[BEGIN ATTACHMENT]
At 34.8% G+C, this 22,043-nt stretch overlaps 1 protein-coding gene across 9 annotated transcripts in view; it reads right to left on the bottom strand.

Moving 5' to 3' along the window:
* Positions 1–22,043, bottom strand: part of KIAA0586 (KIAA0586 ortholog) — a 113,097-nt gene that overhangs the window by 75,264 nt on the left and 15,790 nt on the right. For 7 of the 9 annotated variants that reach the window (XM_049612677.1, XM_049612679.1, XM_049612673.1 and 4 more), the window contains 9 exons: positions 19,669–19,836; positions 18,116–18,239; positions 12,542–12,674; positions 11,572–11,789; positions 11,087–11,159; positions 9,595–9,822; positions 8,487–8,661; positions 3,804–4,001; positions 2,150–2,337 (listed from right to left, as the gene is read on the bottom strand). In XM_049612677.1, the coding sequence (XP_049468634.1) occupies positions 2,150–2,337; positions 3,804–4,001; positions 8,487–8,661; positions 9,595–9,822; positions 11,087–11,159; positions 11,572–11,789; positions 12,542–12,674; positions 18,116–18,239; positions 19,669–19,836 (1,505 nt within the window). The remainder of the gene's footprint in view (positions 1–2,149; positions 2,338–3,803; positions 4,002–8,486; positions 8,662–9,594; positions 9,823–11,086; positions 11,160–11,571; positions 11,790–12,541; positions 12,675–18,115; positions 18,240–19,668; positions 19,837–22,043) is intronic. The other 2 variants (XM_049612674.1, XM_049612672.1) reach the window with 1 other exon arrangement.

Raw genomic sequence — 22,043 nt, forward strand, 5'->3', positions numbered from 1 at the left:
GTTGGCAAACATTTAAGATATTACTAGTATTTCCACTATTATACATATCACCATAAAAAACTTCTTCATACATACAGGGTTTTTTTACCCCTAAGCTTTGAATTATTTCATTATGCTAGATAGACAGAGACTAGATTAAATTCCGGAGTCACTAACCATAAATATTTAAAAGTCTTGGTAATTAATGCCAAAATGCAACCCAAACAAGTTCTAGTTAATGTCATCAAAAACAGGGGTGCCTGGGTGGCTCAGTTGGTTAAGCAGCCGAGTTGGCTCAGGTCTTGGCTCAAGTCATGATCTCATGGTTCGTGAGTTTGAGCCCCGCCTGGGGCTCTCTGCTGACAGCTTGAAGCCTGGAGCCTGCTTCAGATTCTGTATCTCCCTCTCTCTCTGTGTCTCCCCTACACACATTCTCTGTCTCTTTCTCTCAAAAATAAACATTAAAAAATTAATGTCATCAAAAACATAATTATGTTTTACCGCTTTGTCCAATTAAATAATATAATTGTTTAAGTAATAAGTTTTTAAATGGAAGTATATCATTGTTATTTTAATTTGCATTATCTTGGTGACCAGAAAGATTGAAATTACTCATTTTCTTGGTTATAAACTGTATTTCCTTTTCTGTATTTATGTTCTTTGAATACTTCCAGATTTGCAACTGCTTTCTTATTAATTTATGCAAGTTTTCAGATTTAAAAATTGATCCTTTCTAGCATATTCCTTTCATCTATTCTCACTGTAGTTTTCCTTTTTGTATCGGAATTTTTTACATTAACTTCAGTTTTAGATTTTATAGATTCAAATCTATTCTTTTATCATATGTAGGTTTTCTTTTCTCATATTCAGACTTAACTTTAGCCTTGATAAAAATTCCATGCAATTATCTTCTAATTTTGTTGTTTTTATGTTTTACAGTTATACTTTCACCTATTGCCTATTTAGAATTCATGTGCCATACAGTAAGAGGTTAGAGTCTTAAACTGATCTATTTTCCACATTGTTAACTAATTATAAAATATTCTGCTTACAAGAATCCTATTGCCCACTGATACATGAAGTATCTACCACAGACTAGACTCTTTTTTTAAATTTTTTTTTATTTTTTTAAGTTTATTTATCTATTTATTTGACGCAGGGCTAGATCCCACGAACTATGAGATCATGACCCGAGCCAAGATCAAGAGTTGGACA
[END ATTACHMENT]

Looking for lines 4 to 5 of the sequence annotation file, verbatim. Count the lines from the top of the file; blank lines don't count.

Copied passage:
Raw genomic sequence — 22,043 nt, forward strand, 5'->3', positions numbered from 1 at the left:
GTTGGCAAACATTTAAGATATTACTAGTATTTCCACTATTATACATATCACCATAAAAAACTTCTTCATACATACAGGGTTTTTTTACCCCTAAGCTTTGAATTATTTCATTATGCTAGATAGACAGAGACTAGATTAAATTCCGGAGTCACTAACCATAAATATTTAAAAGTCTTGGTAATTAATGCCAAAATGCAACCCAAACAAGTTCTAGTTAATGTCATCAAAAACAGGGGTGCCTGGGTGGCTCAGTTGGTTAAGCAGCCGAGTTGGCTCAGGTCTTGGCTCAAGTCATGATCTCATGGTTCGTGAGTTTGAGCCCCGCCTGGGGCTCTCTGCTGACAGCTTGAAGCCTGGAGCCTGCTTCAGATTCTGTATCTCCCTCTCTCTCTGTGTCTCCCCTACACACATTCTCTGTCTCTTTCTCTCAAAAATAAACATTAAAAAATTAATGTCATCAAAAACATAATTATGTTTTACCGCTTTGTCCAATTAAATAATATAATTGTTTAAGTAATAAGTTTTTAAATGGAAGTATATCATTGTTATTTTAATTTGCATTATCTTGGTGACCAGAAAGATTGAAATTACTCATTTTCTTGGTTATAAACTGTATTTCCTTTTCTGTATTTATGTTCTTTGAATACTTCCAGATTTGCAACTGCTTTCTTATTAATTTATGCAAGTTTTCAGATTTAAAAATTGATCCTTTCTAGCATATTCCTTTCATCTATTCTCACTGTAGTTTTCCTTTTTGTATCGGAATTTTTTACATTAACTTCAGTTTTAGATTTTATAGATTCAAATCTATTCTTTTATCATATGTAGGTTTTCTTTTCTCATATTCAGACTTAACTTTAGCCTTGATAAAAATTCCATGCAATTATCTTCTAATTTTGTTGTTTTTATGTTTTACAGTTATACTTTCACCTATTGCCTATTTAGAATTCATGTGCCATACAGTAAGAGGTTAGAGTCTTAAACTGATCTATTTTCCACATTGTTAACTAATTATAAAATATTCTGCTTACAAGAATCCTATTGCCCACTGATACATGAAGTATCTACCACAGACTAGACTCTTTTTTTAAATTTTTTTTTATTTTTTTAAGTTTATTTATCTATTTATTTGACGCAGGGCTAGATCCCACGAACTATGAGATCATGACCCGAGCCAAGATCAAGAGTTGGACA